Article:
Jahn, G., Müller-Bardorff, M., & Coventry, K. (2011). Spatial reasoning within visible functional constraints. In L. Carlson, C. Hölscher, & T. Shipley (Eds.), Proceedings of the Thirty-Third Annual Conference of the Cognitive Science Society (pp. 1539-1544). Austin, TX: Cognitive Science Society.

Renkewitz, F., & Jahn, G. (2010). Looking at nothing indicates memory search in multiattribute decision making. In S. Ohlsson, & R. Catrambone (Eds.), Proceedings of the Thirty-Second Annual Conference of the Cognitive Science Society (pp. 260-265). Austin, TX: Cognitive Science Society.

Renkewitz, F., & Jahn, G. (2010). Tracking memory search for cue information. In A. Glöckner & C. Witteman (Eds.), Foundations for Tracing Intuition: Challenges and Methods (pp. 199-218). Hove, UK: Psychology Press.

Mehlhorn, K., & Jahn, G. (2009). Modeling sequential information integration with parallel constraint satisfaction. In N. A. Taatgen, & H. van Rijn (Eds.), Proceedings of the Thirty-First Annual Conference of the Cognitive Science Society (pp. 2469-2474). Austin, TX: Cognitive Science Society.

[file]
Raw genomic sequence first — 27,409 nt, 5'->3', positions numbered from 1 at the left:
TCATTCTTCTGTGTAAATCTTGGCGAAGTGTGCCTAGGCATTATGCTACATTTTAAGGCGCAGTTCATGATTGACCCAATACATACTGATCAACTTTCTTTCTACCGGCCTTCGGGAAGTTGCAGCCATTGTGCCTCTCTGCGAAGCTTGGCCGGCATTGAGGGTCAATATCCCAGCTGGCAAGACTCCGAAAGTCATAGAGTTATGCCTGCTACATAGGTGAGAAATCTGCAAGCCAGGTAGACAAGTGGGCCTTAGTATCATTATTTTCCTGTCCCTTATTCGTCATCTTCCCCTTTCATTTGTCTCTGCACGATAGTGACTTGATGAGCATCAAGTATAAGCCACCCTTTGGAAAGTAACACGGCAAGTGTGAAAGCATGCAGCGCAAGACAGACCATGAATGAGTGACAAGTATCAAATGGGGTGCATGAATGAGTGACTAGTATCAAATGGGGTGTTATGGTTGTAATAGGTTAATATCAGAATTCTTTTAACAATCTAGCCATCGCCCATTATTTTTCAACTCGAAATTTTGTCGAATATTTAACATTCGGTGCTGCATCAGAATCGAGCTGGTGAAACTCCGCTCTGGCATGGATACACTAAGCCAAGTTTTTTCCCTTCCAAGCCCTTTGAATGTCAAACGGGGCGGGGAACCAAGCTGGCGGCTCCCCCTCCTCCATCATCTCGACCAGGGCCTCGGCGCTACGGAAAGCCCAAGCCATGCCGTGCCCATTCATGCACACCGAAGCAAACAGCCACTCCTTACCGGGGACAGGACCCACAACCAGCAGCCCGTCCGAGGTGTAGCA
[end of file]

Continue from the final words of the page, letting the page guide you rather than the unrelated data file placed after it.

Jahn, G., Renkewitz, F., & Kunze, S. (2007). Heuristics in multi-attribute decision making: Effects of representation format. In D. S. McNamara, & G. Trafton (Eds.), Proceedings of the Twenty-Ninth Annual Conference of the Cognitive Science Society (pp. 383-388). Mahwah, NJ: Erlbaum.

Jahn, G., Knauff, M., & Johnson-Laird, P. N. (2005). Preferred mental models in spatial reasoning. In B. G. Bara, L. W. Barsalou, & M. Bucciarelli (Eds.), Proceedings of the Twenty-Seventh Annual Conference of the Cognitive Science Society (pp. 1036-1041). Mahwah, NJ: Erlbaum.